University of New Mexico School of Law Students and Graduates Play Key Role in Eliminating Harmful Fines and Fees from the New Mexico Children’s Code
April 25, 2021 - Justice Irons
On March 31, 2021, New Mexico Governor, Michelle Lujan Grisham (Class of 1987), officially signed into law House Bill 183, which eliminates all administrative fines and fees for juveniles from the New Mexico Children’s Code.
The signing of HB 183 was the culmination of many hours of hard work by some very dedicated leaders of New Mexico, including several members of the University of New Mexico School of Law community. The Deputy Director of the New Mexico Sentencing Commission, Douglas Carver (Class of 2009), helped guide the draft bill through the New Mexico Sentencing Commission, where it garnered the support of the District Attorneys Association, the Office of the Attorney General, the Secretary of the Children, Youth and Families Department, as well as the Law Office of the Public Defender. Other advocacy groups also championed the legislation, including the New Mexico Fines and Fees Justice Center and New Mexico Voices for Children. The bill was sponsored and directed through the Legislature by first year Representative Roger Montoya, and co-sponsored by alum Rep. Gail Chasey (Class of 2008).
The University of New Mexico School of Law students and graduates also played vital roles in writing, educating the public about, and securing the passage of HB 183. Alum Cristina Vasquez (Class of 2018) of Vasquez Law and Policy was integral in drafting the legislation, and current law student, Justice Irons (Class of 2021), with mentoring from Dave Schmidt, former Director of the New Mexico Council on Crime and Delinquency, and Professor April Land, testified in front of the House and Senate and provided his perspective on juvenile fines and fees as a law student. He also spoke as a future attorney and showcased the commitment that the UNM School of Law community has to protecting New Mexico’s youth and families.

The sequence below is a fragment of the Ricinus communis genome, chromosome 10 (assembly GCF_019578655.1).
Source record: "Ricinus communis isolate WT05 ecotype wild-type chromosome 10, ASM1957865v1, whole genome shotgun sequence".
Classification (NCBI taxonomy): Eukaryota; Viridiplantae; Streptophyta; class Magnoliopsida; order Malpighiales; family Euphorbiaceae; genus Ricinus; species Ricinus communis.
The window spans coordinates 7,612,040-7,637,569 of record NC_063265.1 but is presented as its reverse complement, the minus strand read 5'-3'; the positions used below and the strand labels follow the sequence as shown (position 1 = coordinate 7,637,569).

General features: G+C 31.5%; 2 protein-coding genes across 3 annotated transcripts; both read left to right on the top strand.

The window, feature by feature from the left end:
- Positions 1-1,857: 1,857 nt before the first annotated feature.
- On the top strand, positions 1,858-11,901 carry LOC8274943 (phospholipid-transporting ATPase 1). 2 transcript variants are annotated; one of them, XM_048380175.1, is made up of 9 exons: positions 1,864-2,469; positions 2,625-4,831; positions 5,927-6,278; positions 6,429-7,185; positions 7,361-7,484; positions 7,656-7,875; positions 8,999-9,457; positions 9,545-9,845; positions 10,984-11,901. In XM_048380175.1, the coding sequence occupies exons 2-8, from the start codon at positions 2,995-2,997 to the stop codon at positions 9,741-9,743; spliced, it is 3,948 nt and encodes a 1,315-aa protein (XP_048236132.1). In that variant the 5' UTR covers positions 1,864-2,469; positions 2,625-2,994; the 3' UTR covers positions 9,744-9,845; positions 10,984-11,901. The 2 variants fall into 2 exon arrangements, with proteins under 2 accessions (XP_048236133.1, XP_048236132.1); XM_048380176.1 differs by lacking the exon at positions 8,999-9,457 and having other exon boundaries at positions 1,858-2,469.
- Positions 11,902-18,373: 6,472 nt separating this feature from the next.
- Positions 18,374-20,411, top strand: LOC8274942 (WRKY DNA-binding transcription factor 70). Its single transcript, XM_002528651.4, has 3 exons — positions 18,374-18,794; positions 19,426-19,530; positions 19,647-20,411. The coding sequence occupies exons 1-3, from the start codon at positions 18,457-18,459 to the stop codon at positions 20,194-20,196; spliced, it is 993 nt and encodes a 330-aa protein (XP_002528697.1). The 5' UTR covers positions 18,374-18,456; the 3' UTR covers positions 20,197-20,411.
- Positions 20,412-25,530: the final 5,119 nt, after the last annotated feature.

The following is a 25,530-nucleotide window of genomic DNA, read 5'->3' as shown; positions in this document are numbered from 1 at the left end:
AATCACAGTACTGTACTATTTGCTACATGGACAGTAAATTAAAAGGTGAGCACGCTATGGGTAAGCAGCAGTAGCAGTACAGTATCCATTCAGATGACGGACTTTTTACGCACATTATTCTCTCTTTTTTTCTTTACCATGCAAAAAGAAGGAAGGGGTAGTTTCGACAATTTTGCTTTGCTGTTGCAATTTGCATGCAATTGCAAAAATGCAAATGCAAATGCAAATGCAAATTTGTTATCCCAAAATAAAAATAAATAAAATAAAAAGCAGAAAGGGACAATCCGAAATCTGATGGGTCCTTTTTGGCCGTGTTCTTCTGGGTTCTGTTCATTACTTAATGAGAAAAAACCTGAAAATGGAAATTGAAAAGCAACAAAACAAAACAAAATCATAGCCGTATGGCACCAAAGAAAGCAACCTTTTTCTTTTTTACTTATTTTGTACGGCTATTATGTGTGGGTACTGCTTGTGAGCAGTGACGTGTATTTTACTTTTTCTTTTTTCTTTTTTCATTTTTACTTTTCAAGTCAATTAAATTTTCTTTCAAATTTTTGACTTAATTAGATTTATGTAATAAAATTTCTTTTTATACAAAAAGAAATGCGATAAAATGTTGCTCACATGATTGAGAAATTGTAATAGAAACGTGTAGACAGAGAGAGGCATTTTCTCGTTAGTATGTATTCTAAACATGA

The signing of HB 183 represents a necessary first step on the path of juvenile justice reform in our state. The fines and fees eliminated by HB 183 are harmful to New Mexico youth and have a disparate impact on low income families. In New Mexico, roughly 1 in 4 children live in poverty and 51% of households with children have lost employment since March 2020. Without the protections of HB 183, many families in our state would be disproportionately harmed by these fines and fees solely because of their economic status.
In addition to immediate economic consequences, juvenile fines and fees have been shown to have long term consequences for children and their families. For example, juvenile fines and fees been found to increase recidivism and expose families to collection actions, negative credit scores, license suspension, prevention of record sealing, and criminal liability.
To add insult to injury, the money collected for these juvenile costs, such as the Public Defender, fee was insufficient to even cover the expense of collecting the fees. Eliminating juvenile fines and fees is long overdue, and the University of New Mexico School of Law is proud to have played a significant role in the education of many of the supporters and advocates of this this significant legislation.
“This is a watershed moment for New Mexicans and a significant accomplishment for Professor Land and everyone else who has worked tirelessly to draw attention to this issue,” said Serge Martinez, Associate Dean for Experiential Learning at UNM School of Law. “I am so impressed by Justice Irons, whose testimony helped secure the support of the New Mexico Legislature. I’m grateful for the commitment of Professor Land and Mr. Irons and all those who are working for justice for New Mexicans, and delighted by UNM School of Law’s part in passing this law that will have an immediate and meaningful impact for juvenile defendants and their families in our state.”